Information for the public
MND causes problems with being able to eat, drink and swallow.
In your appointments, you will be weighed and asked about your diet and what you eat and drink. Your team will ask if you have problems with eating, drinking or swallowing, or if you have any stomach problems such as feeling sick or constipation.
If you are having problems with eating or drinking and you're not getting the nutrients you need, you should get advice about diet and nutrition, and ways of making eating easier. This might include changing your position when you eat, changing what you eat, and using eating and drinking aids and special cutlery that may help make things easier.
Your team can help if you have worries that mean you are not eating, for example, if you feel depressed and have no appetite, if you are worried about eating when people are around or if you are worried about choking. They can also help if you sometimes feel sick or constipated, because this can also affect your appetite.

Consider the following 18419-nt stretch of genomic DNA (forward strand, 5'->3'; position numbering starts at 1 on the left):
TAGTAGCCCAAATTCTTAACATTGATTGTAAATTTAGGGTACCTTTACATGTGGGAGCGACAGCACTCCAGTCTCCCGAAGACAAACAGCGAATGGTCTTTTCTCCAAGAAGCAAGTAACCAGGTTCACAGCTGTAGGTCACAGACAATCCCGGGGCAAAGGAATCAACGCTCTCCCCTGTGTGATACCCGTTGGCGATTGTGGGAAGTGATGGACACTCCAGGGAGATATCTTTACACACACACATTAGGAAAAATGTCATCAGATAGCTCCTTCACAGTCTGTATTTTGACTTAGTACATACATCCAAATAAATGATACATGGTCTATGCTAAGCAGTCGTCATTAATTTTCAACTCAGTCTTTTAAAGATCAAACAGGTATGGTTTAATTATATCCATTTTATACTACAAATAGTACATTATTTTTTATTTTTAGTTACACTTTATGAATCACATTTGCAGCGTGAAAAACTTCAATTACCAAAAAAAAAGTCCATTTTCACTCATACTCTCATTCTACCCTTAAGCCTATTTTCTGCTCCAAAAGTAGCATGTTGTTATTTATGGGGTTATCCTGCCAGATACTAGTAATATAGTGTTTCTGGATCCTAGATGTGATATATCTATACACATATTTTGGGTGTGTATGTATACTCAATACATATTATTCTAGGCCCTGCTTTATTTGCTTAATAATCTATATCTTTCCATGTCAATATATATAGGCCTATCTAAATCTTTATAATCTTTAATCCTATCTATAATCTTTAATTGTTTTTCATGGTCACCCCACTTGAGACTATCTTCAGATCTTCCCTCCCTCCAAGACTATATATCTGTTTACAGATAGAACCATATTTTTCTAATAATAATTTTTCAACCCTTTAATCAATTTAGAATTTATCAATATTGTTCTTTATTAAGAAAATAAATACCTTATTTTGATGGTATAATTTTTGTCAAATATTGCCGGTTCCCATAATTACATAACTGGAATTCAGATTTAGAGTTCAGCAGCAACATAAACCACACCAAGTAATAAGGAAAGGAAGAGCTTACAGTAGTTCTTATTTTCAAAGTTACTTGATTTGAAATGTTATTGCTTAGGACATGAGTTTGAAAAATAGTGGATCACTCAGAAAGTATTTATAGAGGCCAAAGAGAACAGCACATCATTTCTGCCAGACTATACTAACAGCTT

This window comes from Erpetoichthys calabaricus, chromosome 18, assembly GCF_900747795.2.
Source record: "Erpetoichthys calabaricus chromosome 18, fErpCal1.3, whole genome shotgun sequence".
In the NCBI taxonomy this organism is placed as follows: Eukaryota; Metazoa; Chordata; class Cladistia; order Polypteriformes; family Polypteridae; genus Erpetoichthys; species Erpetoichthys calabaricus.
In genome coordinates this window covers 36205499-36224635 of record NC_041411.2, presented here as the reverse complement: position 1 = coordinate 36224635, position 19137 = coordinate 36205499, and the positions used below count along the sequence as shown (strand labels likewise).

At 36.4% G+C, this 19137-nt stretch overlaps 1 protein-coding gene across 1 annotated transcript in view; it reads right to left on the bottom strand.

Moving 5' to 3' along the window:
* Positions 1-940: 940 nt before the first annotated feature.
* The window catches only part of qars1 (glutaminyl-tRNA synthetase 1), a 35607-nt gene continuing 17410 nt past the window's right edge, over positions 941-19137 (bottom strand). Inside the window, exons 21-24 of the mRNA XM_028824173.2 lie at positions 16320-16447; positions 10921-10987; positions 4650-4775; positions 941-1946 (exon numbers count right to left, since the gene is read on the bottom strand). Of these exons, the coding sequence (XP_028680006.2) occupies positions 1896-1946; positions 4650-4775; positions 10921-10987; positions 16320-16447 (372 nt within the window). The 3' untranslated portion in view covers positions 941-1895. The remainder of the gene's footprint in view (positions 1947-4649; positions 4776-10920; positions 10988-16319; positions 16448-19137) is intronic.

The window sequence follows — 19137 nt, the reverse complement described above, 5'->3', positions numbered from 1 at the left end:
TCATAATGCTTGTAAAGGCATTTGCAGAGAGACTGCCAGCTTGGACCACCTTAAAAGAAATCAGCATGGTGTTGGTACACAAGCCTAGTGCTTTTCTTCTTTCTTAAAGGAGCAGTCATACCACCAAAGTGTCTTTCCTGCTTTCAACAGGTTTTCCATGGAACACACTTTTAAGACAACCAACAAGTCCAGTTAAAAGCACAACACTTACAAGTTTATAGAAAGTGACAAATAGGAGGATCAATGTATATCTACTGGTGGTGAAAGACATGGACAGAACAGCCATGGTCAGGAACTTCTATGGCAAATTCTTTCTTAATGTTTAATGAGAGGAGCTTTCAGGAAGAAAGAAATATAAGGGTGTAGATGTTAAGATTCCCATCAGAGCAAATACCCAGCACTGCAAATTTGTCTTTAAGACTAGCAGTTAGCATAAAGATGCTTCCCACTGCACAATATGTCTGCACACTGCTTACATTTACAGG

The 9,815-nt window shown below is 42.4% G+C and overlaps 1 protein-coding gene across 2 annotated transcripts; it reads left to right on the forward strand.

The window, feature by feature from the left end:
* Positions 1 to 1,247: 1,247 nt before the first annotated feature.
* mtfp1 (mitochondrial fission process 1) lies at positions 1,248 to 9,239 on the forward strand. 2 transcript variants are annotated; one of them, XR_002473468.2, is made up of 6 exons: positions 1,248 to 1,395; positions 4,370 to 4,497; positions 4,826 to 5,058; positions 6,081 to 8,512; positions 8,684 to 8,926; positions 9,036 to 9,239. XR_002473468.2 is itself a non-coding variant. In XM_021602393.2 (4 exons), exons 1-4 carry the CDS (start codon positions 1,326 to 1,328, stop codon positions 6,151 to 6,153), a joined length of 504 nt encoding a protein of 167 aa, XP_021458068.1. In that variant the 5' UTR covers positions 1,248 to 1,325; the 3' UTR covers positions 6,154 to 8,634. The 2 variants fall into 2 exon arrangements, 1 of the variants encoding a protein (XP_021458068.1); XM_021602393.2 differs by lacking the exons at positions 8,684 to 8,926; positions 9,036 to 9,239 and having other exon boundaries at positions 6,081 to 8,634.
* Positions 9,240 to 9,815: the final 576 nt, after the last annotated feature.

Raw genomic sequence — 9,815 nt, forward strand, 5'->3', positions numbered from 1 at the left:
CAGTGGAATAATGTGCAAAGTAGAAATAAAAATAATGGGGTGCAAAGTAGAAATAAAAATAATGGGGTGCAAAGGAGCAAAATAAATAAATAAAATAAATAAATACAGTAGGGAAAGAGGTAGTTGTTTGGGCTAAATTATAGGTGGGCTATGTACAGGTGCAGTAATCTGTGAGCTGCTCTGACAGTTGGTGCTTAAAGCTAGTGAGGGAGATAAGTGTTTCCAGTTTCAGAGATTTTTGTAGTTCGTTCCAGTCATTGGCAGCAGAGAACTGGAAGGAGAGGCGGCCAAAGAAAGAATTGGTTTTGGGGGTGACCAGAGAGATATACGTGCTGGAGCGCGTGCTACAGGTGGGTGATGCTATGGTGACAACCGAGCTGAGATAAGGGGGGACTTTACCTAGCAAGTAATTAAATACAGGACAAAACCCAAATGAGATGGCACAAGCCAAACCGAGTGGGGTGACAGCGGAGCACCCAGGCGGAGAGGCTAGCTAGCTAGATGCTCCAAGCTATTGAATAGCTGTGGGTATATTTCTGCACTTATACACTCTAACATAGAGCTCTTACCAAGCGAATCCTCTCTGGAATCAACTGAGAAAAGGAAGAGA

If you are having difficulty swallowing, you should have a swallowing assessment.
As MND progresses, problems with eating and drinking can get worse so a procedure called gastrostomy may help.
In a gastrostomy, a thin tube is inserted into your stomach from your abdomen, which means food and liquid can go directly into your stomach, rather than having to be swallowed.
Your team should discuss gastrostomy at an early stage after diagnosis and at regular intervals as MND progresses. They should explain about the best time to have a gastrostomy, take into account your MND symptoms, and find out about what you prefer. This is so you can decide together if a gastrostomy might be a good option for you.